I suspect that what makes this game such a hit with some folks — the logical complexity — could probably be a barrier for others. There are some things that don’t appear intuitive in the gameplay, so I was constant researching gameplay. The pixelated graphics I adored somewhat obscured the identity of some items, so it took a bit more time to figure out what was what. The tutorial is probably the most valuable asset, and the lack of multiplayer is distressing.

Still, it is an exciting game that clearly shows why Terraria continues to be a hit across several platforms.

KickStarter Spotlight: Stronghold 2D

KickStarter Spotlight: Stronghold 2D

Aug 28, 2013

With the ever increasing power of modern smartphones mobile graphics are getting more and more console-like, but eventually one must ask if that truly is a good thing. For one, all that rendering further tightens the already short battery leash, and on a 4.5″ screen, how good do the graphics really have to be? Planting themselves firmly into the two dimensional realm, and bucking the trend is the developing troupe behind this week’s KickStarter Spotlight, Stronghold 2D. Placing solid, addictive gameplay over technical prowess Stronghold 2D is some sort of Angry Birds/Worms hybrid. The gameplay is very simple; with two players commanding separate cities that reign weapons of varying degrees of intensity down upon each other. Stackable beams are used to protect the city, and laser defense turrets are just one of the many items at the player’s disposal. As is par for the course for similar games there is a plethora of upgrade options for each building, and these are controlled by an in game currency that is collected by defeating enemies or via mining buildings that require constant attention.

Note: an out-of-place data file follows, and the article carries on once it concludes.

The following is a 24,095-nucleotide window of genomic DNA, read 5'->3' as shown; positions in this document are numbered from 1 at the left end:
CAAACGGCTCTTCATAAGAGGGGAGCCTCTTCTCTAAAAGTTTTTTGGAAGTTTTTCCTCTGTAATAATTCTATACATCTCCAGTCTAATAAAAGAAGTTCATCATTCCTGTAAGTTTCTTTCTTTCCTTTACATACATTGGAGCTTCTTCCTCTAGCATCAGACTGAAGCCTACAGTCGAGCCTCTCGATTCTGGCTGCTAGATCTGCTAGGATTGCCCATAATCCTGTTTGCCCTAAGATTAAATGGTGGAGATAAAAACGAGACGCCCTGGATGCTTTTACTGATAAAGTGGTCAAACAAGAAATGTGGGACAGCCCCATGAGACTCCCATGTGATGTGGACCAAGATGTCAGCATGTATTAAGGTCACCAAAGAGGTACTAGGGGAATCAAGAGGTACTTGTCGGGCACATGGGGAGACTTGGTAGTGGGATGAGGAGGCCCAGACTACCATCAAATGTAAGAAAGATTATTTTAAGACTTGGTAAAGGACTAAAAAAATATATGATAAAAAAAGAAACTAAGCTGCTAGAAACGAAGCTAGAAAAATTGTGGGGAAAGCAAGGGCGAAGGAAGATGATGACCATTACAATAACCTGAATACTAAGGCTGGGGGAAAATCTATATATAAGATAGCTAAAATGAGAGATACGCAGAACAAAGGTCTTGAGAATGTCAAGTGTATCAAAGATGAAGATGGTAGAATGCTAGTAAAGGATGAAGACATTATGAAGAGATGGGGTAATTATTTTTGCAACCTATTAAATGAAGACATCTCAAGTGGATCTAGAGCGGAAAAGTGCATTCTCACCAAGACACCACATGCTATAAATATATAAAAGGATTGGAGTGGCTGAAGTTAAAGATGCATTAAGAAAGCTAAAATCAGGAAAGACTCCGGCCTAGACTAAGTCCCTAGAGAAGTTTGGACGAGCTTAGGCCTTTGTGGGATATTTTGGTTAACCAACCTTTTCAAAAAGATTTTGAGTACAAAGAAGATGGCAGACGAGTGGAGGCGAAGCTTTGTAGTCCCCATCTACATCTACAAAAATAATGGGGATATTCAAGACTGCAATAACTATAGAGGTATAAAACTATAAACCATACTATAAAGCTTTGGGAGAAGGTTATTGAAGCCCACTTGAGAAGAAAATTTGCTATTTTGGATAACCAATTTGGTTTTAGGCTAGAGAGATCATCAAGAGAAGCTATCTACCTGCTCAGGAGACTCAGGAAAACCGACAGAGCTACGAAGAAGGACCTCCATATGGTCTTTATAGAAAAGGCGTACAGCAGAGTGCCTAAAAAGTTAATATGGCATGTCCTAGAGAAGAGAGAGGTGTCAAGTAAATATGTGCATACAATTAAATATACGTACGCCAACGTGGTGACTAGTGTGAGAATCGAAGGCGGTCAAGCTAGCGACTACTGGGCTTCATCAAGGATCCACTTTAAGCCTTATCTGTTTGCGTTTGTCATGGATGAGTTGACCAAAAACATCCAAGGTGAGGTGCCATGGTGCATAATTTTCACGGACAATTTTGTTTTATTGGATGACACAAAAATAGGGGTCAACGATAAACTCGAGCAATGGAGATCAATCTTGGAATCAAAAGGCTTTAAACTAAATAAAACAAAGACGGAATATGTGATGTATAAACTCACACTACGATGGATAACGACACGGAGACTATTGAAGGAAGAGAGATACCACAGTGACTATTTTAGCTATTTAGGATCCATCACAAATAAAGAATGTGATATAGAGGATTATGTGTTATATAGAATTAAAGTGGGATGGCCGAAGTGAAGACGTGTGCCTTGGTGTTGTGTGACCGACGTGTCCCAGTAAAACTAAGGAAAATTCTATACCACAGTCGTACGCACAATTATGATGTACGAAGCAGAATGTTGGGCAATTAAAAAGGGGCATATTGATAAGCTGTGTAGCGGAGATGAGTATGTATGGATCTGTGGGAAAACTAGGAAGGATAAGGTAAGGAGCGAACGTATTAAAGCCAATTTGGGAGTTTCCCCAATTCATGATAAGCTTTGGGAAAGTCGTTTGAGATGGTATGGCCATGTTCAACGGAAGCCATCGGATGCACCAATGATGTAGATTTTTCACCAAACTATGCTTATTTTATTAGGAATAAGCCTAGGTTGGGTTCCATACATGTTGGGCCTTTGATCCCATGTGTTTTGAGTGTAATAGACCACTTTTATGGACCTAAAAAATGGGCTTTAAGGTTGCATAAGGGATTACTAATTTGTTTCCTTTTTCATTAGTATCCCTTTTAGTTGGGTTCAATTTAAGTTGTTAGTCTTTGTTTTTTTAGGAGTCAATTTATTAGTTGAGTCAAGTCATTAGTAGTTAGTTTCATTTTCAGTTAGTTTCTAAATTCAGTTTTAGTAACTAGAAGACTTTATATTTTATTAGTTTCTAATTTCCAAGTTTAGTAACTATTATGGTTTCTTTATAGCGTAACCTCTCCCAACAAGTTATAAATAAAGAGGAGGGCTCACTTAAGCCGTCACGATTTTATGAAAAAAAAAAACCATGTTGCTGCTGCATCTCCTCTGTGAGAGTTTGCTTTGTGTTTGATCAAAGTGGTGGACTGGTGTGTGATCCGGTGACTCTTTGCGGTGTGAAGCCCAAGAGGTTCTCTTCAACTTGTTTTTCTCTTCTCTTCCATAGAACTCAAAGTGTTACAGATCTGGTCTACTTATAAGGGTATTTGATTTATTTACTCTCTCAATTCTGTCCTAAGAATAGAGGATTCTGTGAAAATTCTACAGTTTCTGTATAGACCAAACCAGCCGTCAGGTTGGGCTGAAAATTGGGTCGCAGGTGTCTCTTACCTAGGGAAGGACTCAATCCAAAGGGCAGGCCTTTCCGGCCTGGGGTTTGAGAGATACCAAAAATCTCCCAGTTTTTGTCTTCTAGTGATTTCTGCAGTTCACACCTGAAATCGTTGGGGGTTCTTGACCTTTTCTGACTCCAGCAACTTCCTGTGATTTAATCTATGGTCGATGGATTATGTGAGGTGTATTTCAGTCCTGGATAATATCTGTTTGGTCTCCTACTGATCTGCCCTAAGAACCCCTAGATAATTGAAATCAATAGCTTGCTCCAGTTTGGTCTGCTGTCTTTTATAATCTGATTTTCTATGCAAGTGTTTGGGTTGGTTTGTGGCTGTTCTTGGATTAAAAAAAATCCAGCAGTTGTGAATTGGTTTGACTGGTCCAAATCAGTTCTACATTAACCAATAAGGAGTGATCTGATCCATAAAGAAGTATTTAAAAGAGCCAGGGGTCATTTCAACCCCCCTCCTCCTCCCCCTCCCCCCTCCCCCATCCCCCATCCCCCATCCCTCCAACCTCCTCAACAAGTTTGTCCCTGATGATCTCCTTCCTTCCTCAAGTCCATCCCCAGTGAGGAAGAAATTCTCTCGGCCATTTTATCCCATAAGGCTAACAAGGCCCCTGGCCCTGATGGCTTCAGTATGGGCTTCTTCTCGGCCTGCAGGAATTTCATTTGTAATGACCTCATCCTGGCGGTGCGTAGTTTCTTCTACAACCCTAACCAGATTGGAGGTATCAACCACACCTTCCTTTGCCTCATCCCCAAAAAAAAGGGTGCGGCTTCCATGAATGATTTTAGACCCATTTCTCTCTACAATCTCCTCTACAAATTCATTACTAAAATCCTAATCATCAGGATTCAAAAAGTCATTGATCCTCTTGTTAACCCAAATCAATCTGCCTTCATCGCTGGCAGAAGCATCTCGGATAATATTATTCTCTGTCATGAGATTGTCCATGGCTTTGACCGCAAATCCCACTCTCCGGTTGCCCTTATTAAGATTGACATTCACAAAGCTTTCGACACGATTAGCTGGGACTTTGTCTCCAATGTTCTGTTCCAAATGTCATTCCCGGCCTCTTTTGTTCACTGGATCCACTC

The game boasts a fairly robust 2D physics engine which helps render each impact as realistically as possible. There has also been a lot of attention paid to the control layout here. One of the state pet-peeves of the design team are games that, although graphically superior, have a broken and unintuitive controlling method. This led the team to work on creating the most simple, and user friendly UI and control scheme possible. Initial renderings look fairly good, and the city skyline silhouetted onto the sky makes for a very attractive background. The interesting thing is how these graphics will change when the designers are able to afford an artist to professionally bring these cobbled cities to life.